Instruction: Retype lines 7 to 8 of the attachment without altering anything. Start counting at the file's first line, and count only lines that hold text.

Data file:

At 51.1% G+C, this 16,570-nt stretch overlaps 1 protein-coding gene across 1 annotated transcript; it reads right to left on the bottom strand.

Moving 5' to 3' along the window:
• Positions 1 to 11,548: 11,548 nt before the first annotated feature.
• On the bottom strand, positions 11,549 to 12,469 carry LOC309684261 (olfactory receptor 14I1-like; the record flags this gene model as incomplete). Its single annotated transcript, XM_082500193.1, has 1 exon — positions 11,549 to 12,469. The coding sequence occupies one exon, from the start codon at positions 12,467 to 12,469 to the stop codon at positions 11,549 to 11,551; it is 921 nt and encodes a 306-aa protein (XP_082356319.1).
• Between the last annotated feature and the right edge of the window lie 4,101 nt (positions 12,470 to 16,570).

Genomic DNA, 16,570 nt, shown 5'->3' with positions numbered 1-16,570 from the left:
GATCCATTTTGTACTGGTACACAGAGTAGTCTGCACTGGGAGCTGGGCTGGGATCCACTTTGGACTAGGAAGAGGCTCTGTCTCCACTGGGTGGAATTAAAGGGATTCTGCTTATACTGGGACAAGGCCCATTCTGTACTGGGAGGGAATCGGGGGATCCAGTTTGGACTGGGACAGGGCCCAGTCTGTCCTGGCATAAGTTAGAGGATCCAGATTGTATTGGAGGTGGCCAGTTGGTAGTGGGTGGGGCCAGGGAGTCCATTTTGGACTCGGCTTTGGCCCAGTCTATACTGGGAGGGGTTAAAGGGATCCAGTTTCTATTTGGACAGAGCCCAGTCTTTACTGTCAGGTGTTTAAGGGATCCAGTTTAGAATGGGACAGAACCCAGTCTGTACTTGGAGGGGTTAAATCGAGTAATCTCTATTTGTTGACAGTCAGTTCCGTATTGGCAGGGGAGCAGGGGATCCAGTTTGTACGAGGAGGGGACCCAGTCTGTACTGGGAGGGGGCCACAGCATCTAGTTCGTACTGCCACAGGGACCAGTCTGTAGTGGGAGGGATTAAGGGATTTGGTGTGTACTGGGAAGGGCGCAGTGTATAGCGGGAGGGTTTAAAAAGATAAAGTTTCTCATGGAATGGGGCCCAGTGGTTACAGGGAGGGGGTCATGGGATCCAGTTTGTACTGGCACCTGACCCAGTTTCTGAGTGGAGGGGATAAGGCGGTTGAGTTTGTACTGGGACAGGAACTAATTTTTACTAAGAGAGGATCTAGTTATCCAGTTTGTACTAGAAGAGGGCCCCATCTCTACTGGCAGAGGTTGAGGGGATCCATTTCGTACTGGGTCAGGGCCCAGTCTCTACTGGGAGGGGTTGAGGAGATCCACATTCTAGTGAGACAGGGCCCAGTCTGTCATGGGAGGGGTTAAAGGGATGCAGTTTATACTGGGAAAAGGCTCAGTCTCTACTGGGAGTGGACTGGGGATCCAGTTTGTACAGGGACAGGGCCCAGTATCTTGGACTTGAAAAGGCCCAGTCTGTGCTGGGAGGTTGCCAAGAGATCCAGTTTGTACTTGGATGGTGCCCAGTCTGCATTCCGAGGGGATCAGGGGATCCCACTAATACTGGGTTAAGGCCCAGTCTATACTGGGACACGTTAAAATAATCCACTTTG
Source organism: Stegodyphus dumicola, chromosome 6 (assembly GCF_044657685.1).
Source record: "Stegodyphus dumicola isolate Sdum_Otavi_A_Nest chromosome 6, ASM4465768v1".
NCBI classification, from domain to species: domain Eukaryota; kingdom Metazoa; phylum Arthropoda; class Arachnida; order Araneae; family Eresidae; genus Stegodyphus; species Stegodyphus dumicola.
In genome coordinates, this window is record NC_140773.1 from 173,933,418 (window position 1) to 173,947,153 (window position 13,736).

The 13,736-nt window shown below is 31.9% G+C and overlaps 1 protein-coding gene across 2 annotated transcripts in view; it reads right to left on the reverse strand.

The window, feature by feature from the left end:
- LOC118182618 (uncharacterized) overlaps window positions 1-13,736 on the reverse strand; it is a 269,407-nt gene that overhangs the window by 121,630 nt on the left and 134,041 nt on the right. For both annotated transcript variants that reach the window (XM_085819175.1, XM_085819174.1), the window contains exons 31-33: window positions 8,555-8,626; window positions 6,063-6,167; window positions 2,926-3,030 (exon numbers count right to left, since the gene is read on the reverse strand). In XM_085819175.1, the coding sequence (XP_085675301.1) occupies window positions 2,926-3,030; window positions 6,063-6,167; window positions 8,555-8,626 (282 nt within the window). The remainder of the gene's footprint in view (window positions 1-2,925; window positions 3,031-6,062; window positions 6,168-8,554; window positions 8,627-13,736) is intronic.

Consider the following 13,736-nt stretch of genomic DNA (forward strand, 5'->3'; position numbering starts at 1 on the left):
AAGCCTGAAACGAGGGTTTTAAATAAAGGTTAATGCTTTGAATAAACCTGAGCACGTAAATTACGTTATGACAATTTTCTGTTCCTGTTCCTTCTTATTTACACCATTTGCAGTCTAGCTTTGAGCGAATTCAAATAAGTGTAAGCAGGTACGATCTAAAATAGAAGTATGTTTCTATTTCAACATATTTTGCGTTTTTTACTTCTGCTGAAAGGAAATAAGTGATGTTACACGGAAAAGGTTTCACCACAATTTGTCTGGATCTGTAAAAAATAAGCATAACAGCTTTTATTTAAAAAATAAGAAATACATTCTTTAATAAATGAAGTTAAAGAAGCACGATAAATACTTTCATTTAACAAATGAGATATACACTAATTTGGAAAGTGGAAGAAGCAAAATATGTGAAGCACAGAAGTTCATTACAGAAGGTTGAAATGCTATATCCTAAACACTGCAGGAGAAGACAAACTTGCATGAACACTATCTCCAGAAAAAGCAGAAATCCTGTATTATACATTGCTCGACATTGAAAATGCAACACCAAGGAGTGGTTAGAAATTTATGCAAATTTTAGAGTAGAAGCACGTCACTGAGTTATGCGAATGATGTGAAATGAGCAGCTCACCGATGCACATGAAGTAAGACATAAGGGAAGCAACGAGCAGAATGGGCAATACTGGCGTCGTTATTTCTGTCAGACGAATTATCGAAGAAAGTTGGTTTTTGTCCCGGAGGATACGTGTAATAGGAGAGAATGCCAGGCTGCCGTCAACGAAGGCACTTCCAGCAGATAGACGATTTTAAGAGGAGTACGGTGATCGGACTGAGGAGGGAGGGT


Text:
GATCCATTTTGTACTGGTACACAGAGTAGTCTGCACTGGGAGCTGGGCTGGGATCCACTTTGGACTAGGAAGAGGCTCTGTCTCCACTGGGTGGAATTAAAGGGATTCTGCTTATACTGGGACAAGGCCCATTCTGTACTGGGAGGGAATCGGGGGATCCAGTTTGGACTGGGACAGGGCCCAGTCTGTCCTGGCATAAGTTAGAGGATCCAGATTGTATTGGAGGTGGCCAGTTGGTAGTGGGTGGGGCCAGGGAGTCCATTTTGGACTCGGCTTTGGCCCAGTCTATACTGGGAGGGGTTAAAGGGATCCAGTTTCTATTTGGACAGAGCCCAGTCTTTACTGTCAGGTGTTTAAGGGATCCAGTTTAGAATGGGACAGAACCCAGTCTGTACTTGGAGGGGTTAAATCGAGTAATCTCTATTTGTTGACAGTCAGTTCCGTATTGGCAGGGGAGCAGGGGATCCAGTTTGTACGAGGAGGGGACCCAGTCTGTACTGGGAGGGGGCCACAGCATCTAGTTCGTACTGCCACAGGGACCAGTCTGTAGTGGGAGGGATTAAGGGATTTGGTGTGTACTGGGAAGGGCGCAGTGTATAGCGGGAGGGTTTAAAAAGATAAAGTTTCTCATGGAATGGGGCCCAGTGGTTACAGGGAGGGGGTCATGGGATCCAGTTTGTACTGGCACCTGACCCAGTTTCTGAGTGGAGGGGATAAGGCGGTTGAGTTTGTACTGGGACAGGAACTAATTTTTACTAAGAGAGGATCTAGTTATCCAGTTTGTACTAGAAGAGGGCCCCATCTCTACTGGCAGAGGTTGAGGGGATCCATTTCGTACTGGGTCAGGGCCCAGTCTCTACTGGGAGGGGTTGAGGAGATCCACATTCTAGTGAGACAGGGCCCAGTCTGTCATGGGAGGGGTTAAAGGGATGCAGTTTATACTGGGAAAAGGCTCAGTCTCTACTGGGAGTGGACTGGGGATCCAGTTTGTACAGGGACAGGGCCCAGTATCTTGGACTTGAAAAGGCCCAGTCTGTGCTGGGAGGTTGCCAAGAGATCCAGTTTGTACTTGGATGGTGCCCAGTCTGCATTCCGAGGGGATCAGGGGATCCCACTAATACTGGGTTAAGGCCCAGTCTATACTGGGACACGTTAAAATAATCCACTTTG
Source organism: Stegodyphus dumicola, chromosome 6 (assembly GCF_044657685.1).